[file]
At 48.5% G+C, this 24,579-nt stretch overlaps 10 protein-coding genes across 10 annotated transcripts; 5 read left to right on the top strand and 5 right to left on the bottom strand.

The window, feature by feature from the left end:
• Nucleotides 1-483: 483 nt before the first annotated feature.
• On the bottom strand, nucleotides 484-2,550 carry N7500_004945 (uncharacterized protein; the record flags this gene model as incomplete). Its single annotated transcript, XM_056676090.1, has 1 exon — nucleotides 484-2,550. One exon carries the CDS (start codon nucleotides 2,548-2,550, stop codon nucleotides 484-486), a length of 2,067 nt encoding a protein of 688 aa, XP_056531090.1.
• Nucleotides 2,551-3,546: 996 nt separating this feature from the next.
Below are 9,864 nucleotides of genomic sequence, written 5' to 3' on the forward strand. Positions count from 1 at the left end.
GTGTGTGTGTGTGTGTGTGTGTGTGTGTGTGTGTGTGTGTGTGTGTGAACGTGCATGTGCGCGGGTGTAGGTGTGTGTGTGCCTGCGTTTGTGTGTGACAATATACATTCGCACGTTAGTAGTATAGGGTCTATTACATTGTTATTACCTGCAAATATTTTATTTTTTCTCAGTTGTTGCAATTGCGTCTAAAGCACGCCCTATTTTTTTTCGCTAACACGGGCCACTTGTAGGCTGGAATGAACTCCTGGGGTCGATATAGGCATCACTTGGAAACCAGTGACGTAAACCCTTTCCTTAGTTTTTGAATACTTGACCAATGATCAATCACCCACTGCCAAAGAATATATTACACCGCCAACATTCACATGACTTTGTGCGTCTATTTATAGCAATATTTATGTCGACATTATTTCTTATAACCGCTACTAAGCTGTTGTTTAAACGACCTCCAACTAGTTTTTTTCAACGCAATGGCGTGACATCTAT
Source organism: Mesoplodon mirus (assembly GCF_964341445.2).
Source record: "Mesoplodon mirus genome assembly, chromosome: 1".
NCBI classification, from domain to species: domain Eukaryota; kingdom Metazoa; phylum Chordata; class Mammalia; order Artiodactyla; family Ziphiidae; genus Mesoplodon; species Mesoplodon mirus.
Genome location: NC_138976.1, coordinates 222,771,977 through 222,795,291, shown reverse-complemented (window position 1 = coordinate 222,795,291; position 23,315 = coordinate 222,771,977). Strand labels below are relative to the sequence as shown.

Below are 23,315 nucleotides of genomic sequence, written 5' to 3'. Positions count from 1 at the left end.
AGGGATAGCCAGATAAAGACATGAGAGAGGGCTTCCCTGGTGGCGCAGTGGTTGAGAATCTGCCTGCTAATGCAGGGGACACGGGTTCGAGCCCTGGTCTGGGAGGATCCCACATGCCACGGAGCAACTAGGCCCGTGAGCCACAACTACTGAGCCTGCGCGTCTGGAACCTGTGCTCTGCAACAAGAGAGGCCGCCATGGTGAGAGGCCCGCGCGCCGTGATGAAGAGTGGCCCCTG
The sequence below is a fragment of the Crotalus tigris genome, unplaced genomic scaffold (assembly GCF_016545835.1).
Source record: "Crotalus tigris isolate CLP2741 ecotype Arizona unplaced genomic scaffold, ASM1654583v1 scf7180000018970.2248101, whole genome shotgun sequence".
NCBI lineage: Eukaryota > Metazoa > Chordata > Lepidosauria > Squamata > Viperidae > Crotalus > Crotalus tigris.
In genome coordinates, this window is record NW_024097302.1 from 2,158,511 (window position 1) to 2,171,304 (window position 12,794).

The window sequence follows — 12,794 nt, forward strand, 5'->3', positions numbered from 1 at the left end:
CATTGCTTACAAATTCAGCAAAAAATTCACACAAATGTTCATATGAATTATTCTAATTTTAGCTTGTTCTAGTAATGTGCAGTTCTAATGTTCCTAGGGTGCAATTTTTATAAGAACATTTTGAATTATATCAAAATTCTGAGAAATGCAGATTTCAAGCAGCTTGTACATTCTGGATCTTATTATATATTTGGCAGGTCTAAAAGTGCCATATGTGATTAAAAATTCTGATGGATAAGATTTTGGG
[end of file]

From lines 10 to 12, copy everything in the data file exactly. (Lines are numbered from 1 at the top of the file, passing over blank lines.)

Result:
NCBI classification, from domain to species: domain Eukaryota; kingdom Metazoa; phylum Chordata; class Mammalia; order Artiodactyla; family Ziphiidae; genus Mesoplodon; species Mesoplodon mirus.
Genome location: NC_138976.1, coordinates 222,771,977 through 222,795,291, shown reverse-complemented (window position 1 = coordinate 222,795,291; position 23,315 = coordinate 222,771,977). Strand labels below are relative to the sequence as shown.

Below are 23,315 nucleotides of genomic sequence, written 5' to 3'. Positions count from 1 at the left end.